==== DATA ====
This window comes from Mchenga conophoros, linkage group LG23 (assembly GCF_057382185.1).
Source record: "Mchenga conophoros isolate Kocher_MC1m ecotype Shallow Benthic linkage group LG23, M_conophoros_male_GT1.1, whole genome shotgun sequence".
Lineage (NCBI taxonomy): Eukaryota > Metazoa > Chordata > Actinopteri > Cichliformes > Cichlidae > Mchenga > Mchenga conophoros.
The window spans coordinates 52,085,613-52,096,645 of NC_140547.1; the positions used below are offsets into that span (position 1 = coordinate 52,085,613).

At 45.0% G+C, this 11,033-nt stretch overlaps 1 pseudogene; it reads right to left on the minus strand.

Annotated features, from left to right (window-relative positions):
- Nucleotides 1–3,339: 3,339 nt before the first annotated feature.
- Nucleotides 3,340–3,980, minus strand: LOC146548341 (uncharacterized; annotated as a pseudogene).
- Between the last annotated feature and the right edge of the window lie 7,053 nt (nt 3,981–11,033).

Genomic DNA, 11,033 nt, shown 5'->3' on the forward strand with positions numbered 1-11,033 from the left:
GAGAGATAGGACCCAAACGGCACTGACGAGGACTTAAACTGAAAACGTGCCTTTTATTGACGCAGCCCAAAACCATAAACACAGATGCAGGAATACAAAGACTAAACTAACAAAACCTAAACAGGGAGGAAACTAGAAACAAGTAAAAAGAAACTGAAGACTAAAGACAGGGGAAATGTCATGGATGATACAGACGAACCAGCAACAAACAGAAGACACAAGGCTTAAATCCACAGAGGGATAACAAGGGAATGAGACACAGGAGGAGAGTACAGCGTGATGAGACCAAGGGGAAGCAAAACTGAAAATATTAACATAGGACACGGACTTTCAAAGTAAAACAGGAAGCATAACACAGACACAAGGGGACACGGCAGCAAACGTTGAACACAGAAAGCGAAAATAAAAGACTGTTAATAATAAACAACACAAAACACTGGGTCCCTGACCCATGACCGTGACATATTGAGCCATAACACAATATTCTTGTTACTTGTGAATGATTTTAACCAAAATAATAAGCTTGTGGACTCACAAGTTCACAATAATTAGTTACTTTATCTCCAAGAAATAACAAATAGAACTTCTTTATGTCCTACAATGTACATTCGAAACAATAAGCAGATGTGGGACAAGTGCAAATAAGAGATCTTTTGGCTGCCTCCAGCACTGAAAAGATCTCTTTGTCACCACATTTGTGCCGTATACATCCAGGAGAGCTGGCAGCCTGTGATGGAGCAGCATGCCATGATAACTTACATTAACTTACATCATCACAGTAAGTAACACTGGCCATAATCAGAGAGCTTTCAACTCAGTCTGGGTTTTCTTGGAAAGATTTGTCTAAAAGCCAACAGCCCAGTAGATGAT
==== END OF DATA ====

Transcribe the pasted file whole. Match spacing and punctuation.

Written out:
This window comes from Mchenga conophoros, linkage group LG23 (assembly GCF_057382185.1).
Source record: "Mchenga conophoros isolate Kocher_MC1m ecotype Shallow Benthic linkage group LG23, M_conophoros_male_GT1.1, whole genome shotgun sequence".
Lineage (NCBI taxonomy): Eukaryota > Metazoa > Chordata > Actinopteri > Cichliformes > Cichlidae > Mchenga > Mchenga conophoros.
The window spans coordinates 52,085,613-52,096,645 of NC_140547.1; the positions used below are offsets into that span (position 1 = coordinate 52,085,613).

At 45.0% G+C, this 11,033-nt stretch overlaps 1 pseudogene; it reads right to left on the minus strand.

Annotated features, from left to right (window-relative positions):
- Nucleotides 1–3,339: 3,339 nt before the first annotated feature.
- Nucleotides 3,340–3,980, minus strand: LOC146548341 (uncharacterized; annotated as a pseudogene).
- Between the last annotated feature and the right edge of the window lie 7,053 nt (nt 3,981–11,033).

Genomic DNA, 11,033 nt, shown 5'->3' on the forward strand with positions numbered 1-11,033 from the left:
GAGAGATAGGACCCAAACGGCACTGACGAGGACTTAAACTGAAAACGTGCCTTTTATTGACGCAGCCCAAAACCATAAACACAGATGCAGGAATACAAAGACTAAACTAACAAAACCTAAACAGGGAGGAAACTAGAAACAAGTAAAAAGAAACTGAAGACTAAAGACAGGGGAAATGTCATGGATGATACAGACGAACCAGCAACAAACAGAAGACACAAGGCTTAAATCCACAGAGGGATAACAAGGGAATGAGACACAGGAGGAGAGTACAGCGTGATGAGACCAAGGGGAAGCAAAACTGAAAATATTAACATAGGACACGGACTTTCAAAGTAAAACAGGAAGCATAACACAGACACAAGGGGACACGGCAGCAAACGTTGAACACAGAAAGCGAAAATAAAAGACTGTTAATAATAAACAACACAAAACACTGGGTCCCTGACCCATGACCGTGACATATTGAGCCATAACACAATATTCTTGTTACTTGTGAATGATTTTAACCAAAATAATAAGCTTGTGGACTCACAAGTTCACAATAATTAGTTACTTTATCTCCAAGAAATAACAAATAGAACTTCTTTATGTCCTACAATGTACATTCGAAACAATAAGCAGATGTGGGACAAGTGCAAATAAGAGATCTTTTGGCTGCCTCCAGCACTGAAAAGATCTCTTTGTCACCACATTTGTGCCGTATACATCCAGGAGAGCTGGCAGCCTGTGATGGAGCAGCATGCCATGATAACTTACATTAACTTACATCATCACAGTAAGTAACACTGGCCATAATCAGAGAGCTTTCAACTCAGTCTGGGTTTTCTTGGAAAGATTTGTCTAAAAGCCAACAGCCCAGTAGATGAT